Current Progressive Dairy digital edition

Two trades using field data and technology for enhanced monitoring

Progressive Dairy Editor Karen Lee Published on 26 August 2021

Living in the Midwest, I watch the weather a lot. Checking the forecast is a daily occurrence, at least. Some days, it’s hourly or every 15 minutes as a storm approaches.

We know how much weather directly impacts agriculture, but I find there are also a lot of comparisons between the two trades in the adoption and use of technology.



The National Weather Service (NWS) combines science from the field with innovative technologies to improve its operations. In the last decade, advances in monitoring and forecasting have led to better information on hurricane tracking and intensity, lightning strikes, air quality warnings and more.

Just like agriculture has adopted drones, facial recognition, activity monitoring and automation from other industries, the NWS received radar technology from the U.S. Navy in 1942, after it was discovered the strange signals witnessed by the military were linked to precipitation events. Over the years, a new generation of radars was developed that could show the movement of precipitation and winds within the storm itself. Continual upgrades have yielded more information on the size, shape and amount of precipitation, as well as the ability to detect things like birds, bugs and tornado debris.

I recall when tornado warnings were only issued once an actual tornado or funnel cloud was spotted by a person. Now, velocity readings from radar can trigger warnings without waiting for a touchdown, enabling people to seek shelter earlier. Similarly, we’ve adapted the aforementioned technologies for use on farms for enhanced and earlier detection of animal health concerns and crop conditions.

Individual cow data and other farm information can be accessed via smartphones with alerts and notifications. You most likely have a weather app on your phone that does the same.

While I’m capable of watching the forecast on a regular basis, when severe weather strikes, I prefer to turn to the experts by watching live broadcasts from the local meteorologists. It’s not much different than regularly monitoring herd data, then turning to your expert team of veterinarians, nutritionists, consultants, etc., to take a deeper dive and troubleshoot a specific scenario taking place on the farm.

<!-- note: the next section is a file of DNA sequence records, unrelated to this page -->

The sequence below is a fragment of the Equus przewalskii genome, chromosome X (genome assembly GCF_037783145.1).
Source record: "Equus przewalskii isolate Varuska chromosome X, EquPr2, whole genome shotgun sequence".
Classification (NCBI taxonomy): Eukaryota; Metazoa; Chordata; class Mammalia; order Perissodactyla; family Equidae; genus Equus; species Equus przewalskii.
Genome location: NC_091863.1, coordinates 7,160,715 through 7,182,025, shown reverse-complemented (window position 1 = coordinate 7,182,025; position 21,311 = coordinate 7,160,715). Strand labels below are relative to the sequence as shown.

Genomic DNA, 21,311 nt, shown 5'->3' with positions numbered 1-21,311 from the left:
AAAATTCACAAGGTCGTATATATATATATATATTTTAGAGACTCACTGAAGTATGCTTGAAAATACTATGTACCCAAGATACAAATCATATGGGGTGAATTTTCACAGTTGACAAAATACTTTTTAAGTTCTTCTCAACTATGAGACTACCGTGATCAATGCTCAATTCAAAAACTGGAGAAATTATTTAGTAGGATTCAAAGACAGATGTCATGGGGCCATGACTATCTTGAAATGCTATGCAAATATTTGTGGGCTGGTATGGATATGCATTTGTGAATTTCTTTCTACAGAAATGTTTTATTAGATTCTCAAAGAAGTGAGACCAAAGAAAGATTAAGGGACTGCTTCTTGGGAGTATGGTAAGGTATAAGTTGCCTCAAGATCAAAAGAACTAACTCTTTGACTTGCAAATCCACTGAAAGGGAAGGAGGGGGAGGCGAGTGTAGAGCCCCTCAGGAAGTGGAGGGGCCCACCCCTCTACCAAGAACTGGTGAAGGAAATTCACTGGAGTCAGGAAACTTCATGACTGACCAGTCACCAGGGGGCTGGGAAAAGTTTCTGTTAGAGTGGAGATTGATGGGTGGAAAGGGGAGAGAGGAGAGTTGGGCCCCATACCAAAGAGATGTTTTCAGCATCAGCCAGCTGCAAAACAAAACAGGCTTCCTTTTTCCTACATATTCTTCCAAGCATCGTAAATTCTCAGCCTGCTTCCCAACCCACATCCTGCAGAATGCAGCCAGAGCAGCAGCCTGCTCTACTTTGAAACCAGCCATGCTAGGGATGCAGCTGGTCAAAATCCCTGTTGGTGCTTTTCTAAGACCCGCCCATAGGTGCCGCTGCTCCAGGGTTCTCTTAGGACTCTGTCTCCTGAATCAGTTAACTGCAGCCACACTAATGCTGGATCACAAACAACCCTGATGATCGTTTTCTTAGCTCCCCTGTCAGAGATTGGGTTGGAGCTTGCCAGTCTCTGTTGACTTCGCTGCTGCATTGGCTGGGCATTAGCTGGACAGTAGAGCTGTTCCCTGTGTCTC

An area where it seems the NWS is a step ahead of the technology available in agriculture is in the use of supercomputers. Two locations in the U.S. each hold two 40-foot rows of supercomputers working in tandem. The supercomputers have a combined processing power of 8.4 petaflops, which is more than 10,000 times faster than the average desktop computer. The computers collect observational data from satellites, weather balloons, buoys, radar and more. The combined data is used to produce forecasts and predict weather hazards all around the world.

We have so many ways to collect data on-farm but still lack the supercomputer to combine all the information in one place to put out forecasts, watches and warnings to enhance farm management. With agriculture’s same devotion to using science from the field and innovative technologies, I believe this will be accomplished in time.

In this issue highlighting progressive technology, there are articles that showcase some of the technologies being developed to get us there, as well as suggestions on how to further utilize the technologies we already have available to us.

Keeping an eye out for storm clouds and emerging technologies is good practice, as you never know what might be coming your way. end mark

Karen Lee
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